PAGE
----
Did you have some other interpretation of "semantic" that you think should apply instead? Perhaps you mean "the structure of the content"? That's not what classes are for -- that's what the elements themselves are for. Or perhaps you mean for visually-impaired folks to be able to easily navigate the content? That's not what classes are for either -- that's what ARIA roles are for. SEO perhaps? It's possible that google uses class names for this, but that's just black magic voodoo that us mere mortals can have no knowledge about (and even if we did, it could change tomorrow).
Here's the thing about using tables for layout... the table element actually has a defined meaning in HTML... it is for tabular data. The div element however does not imply any meaning (other than "arbitrary division of the page"). So using a div here with the classes that imply meaning to the CSS is quite "semantic" in this case.
Markup written this way is, imo, indeed more readable, maintainable, and less likely to change. Whether you agree with that or not, that's the meaning of "semantic" in CSS arguments.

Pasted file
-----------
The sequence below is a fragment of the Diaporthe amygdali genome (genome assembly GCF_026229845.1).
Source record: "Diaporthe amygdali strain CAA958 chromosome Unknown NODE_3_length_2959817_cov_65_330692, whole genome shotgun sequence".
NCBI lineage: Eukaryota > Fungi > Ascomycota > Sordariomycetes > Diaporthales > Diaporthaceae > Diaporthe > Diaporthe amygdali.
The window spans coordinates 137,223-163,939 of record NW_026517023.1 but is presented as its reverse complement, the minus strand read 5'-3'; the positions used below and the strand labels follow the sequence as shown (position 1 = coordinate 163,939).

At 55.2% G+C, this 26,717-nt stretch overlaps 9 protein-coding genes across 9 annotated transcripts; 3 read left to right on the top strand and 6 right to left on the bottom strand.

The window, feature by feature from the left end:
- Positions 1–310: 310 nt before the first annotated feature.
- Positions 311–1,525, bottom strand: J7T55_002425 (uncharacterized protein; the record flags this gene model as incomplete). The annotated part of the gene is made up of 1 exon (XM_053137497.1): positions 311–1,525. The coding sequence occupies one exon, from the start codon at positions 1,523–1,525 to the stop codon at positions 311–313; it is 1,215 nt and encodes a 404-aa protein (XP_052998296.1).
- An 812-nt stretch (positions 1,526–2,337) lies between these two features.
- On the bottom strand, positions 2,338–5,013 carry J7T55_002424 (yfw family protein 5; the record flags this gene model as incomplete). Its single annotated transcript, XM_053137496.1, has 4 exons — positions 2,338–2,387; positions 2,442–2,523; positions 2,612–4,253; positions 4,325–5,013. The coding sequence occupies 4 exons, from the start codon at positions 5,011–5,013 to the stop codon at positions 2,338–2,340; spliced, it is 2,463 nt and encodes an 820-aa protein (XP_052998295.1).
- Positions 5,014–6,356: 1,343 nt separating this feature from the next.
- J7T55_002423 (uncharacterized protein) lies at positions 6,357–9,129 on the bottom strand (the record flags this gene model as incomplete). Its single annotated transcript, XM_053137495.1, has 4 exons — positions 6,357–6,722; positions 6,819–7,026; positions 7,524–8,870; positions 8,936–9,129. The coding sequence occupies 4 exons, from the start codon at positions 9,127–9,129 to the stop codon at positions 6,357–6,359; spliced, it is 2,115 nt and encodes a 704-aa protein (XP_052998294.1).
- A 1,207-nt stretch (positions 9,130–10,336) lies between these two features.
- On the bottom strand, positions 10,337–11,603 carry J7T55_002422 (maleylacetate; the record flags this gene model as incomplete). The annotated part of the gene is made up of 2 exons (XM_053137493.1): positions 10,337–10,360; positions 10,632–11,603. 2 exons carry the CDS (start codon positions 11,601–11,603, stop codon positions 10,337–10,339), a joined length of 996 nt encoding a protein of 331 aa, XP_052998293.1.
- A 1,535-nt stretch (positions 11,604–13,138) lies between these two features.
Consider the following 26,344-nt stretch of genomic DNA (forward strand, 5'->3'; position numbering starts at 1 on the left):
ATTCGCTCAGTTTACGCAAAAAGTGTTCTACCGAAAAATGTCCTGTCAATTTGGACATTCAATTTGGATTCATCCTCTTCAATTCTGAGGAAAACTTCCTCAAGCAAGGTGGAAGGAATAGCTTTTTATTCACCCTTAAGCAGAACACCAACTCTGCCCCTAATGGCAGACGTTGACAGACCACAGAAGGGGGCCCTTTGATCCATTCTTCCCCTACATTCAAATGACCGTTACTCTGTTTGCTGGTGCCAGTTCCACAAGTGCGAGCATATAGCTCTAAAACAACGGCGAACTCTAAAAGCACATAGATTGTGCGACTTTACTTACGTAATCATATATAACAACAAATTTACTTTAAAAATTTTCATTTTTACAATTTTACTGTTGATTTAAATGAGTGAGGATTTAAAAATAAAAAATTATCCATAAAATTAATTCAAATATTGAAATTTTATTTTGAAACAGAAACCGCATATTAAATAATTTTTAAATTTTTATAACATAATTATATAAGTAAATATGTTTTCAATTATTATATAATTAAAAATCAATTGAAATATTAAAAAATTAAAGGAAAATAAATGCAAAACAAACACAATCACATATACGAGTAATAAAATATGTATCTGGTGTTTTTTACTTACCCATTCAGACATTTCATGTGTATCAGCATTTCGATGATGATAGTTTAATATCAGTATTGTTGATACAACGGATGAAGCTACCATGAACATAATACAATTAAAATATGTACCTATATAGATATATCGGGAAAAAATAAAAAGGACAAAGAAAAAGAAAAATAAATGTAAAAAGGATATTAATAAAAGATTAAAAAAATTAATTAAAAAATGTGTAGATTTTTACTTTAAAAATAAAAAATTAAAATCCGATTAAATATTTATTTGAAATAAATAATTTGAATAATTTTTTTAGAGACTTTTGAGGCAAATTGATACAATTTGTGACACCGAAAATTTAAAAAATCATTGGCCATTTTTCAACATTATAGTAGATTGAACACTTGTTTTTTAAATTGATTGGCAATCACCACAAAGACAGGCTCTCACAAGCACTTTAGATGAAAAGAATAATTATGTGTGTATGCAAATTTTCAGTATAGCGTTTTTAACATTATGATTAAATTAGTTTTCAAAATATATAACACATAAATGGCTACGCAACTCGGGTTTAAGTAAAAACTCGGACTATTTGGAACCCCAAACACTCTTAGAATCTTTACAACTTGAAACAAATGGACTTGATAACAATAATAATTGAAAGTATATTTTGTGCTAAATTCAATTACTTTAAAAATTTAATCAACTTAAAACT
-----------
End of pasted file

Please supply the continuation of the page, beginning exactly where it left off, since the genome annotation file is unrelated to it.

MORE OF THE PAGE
The argument here is similar to the argument for writing declarative code, or, in OO, for ensuring that your objects, and their names, match natural domain concepts. The rates of change of such concepts are generally much slower than the rates of change of their concrete manifestations in views.
The way I see it, that thing is a boundary for the grid. In fact, I bet if you narrow your screen, that "thing" changes the way it looks entirely and is no longer a "column" but rather stacks above or below its counterparts within the same grid "row". If you used the class "left-navigation", to me that's describing how it looks even more than saying it's a "grid column" (because the navigation won't be on the "left" on narrow screens)!